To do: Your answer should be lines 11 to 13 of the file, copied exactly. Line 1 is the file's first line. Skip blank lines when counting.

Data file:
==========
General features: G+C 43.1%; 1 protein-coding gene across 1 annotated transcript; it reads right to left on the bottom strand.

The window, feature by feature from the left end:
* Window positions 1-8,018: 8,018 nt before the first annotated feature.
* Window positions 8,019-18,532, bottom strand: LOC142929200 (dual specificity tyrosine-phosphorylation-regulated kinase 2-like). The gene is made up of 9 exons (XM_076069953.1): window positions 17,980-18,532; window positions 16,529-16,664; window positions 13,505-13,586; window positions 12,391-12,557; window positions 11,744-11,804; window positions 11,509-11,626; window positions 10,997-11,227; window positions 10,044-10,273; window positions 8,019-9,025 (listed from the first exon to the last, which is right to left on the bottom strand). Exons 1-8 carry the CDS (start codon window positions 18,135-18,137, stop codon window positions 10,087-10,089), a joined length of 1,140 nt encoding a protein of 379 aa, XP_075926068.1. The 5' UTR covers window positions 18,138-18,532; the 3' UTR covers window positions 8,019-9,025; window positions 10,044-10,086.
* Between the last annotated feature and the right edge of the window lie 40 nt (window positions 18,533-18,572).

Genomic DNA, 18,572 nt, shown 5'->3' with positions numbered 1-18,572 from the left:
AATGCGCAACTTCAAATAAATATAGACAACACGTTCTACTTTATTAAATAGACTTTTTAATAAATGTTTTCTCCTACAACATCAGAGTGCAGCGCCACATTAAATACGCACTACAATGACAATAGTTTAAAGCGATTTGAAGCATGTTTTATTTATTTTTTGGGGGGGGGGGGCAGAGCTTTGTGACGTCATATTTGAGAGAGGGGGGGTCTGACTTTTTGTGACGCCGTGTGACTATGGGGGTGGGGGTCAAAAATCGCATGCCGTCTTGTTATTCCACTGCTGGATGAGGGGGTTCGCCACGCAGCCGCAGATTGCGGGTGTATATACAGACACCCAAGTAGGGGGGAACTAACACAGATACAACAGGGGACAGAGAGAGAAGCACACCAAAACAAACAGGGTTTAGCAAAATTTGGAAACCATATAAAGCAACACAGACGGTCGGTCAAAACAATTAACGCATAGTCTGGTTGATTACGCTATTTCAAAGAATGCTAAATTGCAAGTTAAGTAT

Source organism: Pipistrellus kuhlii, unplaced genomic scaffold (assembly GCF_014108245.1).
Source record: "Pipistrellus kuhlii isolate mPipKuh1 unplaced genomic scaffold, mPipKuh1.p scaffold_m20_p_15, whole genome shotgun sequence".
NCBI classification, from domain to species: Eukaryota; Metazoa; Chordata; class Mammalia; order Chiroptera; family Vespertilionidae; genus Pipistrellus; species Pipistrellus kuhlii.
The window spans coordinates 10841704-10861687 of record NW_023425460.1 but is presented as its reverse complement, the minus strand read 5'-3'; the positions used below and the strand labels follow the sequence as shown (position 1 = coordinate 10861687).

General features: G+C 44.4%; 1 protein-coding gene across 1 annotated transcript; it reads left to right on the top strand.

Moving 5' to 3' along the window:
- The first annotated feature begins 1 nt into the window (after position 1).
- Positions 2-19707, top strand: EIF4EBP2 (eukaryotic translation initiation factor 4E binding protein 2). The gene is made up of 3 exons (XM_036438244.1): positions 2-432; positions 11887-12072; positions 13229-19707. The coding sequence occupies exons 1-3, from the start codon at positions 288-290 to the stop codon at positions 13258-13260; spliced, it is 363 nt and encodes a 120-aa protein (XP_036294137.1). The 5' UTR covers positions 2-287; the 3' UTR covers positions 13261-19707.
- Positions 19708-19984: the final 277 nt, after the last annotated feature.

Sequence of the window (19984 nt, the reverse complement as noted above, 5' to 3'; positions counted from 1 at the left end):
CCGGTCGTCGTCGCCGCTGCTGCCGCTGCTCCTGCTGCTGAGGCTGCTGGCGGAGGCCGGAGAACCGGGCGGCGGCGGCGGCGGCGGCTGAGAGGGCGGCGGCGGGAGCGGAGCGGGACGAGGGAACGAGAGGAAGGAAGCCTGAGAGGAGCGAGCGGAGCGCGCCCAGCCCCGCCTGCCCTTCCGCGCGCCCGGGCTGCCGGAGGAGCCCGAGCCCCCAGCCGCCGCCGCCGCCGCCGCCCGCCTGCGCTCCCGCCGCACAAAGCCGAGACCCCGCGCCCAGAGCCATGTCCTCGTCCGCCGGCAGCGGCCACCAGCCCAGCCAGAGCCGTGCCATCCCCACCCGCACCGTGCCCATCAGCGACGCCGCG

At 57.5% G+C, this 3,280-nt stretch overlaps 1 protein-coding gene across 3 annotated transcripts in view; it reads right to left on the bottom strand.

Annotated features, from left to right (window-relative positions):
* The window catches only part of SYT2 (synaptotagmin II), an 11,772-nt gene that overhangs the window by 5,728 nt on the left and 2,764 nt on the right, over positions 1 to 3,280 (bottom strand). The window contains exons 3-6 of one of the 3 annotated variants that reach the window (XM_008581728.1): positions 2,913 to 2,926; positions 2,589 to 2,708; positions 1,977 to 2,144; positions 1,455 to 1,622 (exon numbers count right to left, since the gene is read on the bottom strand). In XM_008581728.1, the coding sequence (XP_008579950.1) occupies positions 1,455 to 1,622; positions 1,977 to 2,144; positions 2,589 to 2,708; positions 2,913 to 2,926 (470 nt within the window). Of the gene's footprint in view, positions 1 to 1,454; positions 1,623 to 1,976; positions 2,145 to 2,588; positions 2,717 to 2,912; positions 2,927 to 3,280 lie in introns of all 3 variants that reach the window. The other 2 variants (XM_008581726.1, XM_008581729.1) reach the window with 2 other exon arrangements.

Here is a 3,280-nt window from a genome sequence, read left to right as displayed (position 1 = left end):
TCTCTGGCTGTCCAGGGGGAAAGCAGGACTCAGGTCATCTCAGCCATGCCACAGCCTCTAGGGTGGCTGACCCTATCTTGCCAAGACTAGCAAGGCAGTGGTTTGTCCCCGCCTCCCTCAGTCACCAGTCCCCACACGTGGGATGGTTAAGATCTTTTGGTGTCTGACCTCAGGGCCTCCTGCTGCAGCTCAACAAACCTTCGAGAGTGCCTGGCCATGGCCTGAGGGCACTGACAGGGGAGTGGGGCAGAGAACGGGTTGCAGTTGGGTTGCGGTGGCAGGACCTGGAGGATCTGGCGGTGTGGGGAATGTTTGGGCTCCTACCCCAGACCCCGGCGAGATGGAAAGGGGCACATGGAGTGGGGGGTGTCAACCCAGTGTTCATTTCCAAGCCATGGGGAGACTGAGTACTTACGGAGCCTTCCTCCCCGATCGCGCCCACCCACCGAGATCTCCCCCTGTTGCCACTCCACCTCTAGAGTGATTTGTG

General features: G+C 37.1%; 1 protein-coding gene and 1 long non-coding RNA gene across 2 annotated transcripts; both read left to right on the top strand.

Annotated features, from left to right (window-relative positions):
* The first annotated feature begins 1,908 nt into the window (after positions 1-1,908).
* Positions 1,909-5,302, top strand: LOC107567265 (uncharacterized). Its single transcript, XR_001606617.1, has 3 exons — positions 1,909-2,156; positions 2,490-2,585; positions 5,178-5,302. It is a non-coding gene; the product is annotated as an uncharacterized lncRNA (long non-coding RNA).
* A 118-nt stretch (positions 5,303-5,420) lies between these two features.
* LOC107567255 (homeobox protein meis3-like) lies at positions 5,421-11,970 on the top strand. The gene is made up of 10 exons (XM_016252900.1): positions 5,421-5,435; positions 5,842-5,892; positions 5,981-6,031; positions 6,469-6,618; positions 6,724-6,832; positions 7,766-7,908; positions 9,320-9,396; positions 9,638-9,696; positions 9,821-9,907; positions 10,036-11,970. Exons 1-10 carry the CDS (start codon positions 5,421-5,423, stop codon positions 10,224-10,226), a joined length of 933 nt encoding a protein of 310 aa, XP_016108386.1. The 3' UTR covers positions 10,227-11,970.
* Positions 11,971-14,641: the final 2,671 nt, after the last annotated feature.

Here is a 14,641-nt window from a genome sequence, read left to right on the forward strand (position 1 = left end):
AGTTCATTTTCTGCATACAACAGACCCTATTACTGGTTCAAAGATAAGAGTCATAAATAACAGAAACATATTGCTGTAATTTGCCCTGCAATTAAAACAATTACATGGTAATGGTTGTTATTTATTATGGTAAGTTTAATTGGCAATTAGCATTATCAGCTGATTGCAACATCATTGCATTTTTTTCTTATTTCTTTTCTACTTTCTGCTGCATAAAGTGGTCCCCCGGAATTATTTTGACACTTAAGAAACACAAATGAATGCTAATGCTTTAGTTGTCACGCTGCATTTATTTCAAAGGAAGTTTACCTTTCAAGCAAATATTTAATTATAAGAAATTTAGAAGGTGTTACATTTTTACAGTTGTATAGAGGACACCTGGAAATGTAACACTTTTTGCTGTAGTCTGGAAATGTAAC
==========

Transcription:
The window spans coordinates 10841704-10861687 of record NW_023425460.1 but is presented as its reverse complement, the minus strand read 5'-3'; the positions used below and the strand labels follow the sequence as shown (position 1 = coordinate 10861687).

General features: G+C 44.4%; 1 protein-coding gene across 1 annotated transcript; it reads left to right on the top strand.

Moving 5' to 3' along the window: